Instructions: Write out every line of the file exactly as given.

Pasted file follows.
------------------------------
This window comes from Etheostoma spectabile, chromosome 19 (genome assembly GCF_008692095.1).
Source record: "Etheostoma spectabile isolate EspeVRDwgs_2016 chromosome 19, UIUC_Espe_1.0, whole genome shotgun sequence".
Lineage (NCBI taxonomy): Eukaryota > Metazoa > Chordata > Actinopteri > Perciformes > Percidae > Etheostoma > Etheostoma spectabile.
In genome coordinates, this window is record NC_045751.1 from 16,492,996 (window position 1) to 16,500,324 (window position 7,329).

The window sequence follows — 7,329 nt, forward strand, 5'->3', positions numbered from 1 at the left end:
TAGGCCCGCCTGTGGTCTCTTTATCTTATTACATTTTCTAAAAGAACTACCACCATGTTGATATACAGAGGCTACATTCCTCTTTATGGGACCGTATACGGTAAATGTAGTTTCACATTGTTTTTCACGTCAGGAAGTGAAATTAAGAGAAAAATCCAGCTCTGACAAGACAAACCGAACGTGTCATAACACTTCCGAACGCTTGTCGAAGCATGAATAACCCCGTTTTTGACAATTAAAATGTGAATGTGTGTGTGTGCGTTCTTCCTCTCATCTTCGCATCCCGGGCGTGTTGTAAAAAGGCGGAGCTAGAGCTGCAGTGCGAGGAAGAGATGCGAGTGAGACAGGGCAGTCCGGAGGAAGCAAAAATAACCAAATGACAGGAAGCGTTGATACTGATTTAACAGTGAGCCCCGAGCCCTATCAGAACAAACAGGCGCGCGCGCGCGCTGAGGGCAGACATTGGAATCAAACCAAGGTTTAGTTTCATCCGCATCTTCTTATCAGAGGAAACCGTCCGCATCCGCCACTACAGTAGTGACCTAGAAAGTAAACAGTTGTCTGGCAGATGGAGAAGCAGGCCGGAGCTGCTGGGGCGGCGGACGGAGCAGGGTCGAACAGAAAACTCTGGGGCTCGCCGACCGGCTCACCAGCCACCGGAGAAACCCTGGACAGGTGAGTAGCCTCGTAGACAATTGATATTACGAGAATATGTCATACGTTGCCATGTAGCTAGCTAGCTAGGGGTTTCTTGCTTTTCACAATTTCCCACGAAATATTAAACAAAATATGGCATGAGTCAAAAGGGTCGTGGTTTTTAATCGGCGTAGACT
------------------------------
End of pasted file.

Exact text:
This window comes from Etheostoma spectabile, chromosome 19 (genome assembly GCF_008692095.1).
Source record: "Etheostoma spectabile isolate EspeVRDwgs_2016 chromosome 19, UIUC_Espe_1.0, whole genome shotgun sequence".
Lineage (NCBI taxonomy): Eukaryota > Metazoa > Chordata > Actinopteri > Perciformes > Percidae > Etheostoma > Etheostoma spectabile.
In genome coordinates, this window is record NC_045751.1 from 16,492,996 (window position 1) to 16,500,324 (window position 7,329).

The window sequence follows — 7,329 nt, forward strand, 5'->3', positions numbered from 1 at the left end:
TAGGCCCGCCTGTGGTCTCTTTATCTTATTACATTTTCTAAAAGAACTACCACCATGTTGATATACAGAGGCTACATTCCTCTTTATGGGACCGTATACGGTAAATGTAGTTTCACATTGTTTTTCACGTCAGGAAGTGAAATTAAGAGAAAAATCCAGCTCTGACAAGACAAACCGAACGTGTCATAACACTTCCGAACGCTTGTCGAAGCATGAATAACCCCGTTTTTGACAATTAAAATGTGAATGTGTGTGTGTGCGTTCTTCCTCTCATCTTCGCATCCCGGGCGTGTTGTAAAAAGGCGGAGCTAGAGCTGCAGTGCGAGGAAGAGATGCGAGTGAGACAGGGCAGTCCGGAGGAAGCAAAAATAACCAAATGACAGGAAGCGTTGATACTGATTTAACAGTGAGCCCCGAGCCCTATCAGAACAAACAGGCGCGCGCGCGCGCTGAGGGCAGACATTGGAATCAAACCAAGGTTTAGTTTCATCCGCATCTTCTTATCAGAGGAAACCGTCCGCATCCGCCACTACAGTAGTGACCTAGAAAGTAAACAGTTGTCTGGCAGATGGAGAAGCAGGCCGGAGCTGCTGGGGCGGCGGACGGAGCAGGGTCGAACAGAAAACTCTGGGGCTCGCCGACCGGCTCACCAGCCACCGGAGAAACCCTGGACAGGTGAGTAGCCTCGTAGACAATTGATATTACGAGAATATGTCATACGTTGCCATGTAGCTAGCTAGCTAGGGGTTTCTTGCTTTTCACAATTTCCCACGAAATATTAAACAAAATATGGCATGAGTCAAAAGGGTCGTGGTTTTTAATCGGCGTAGACT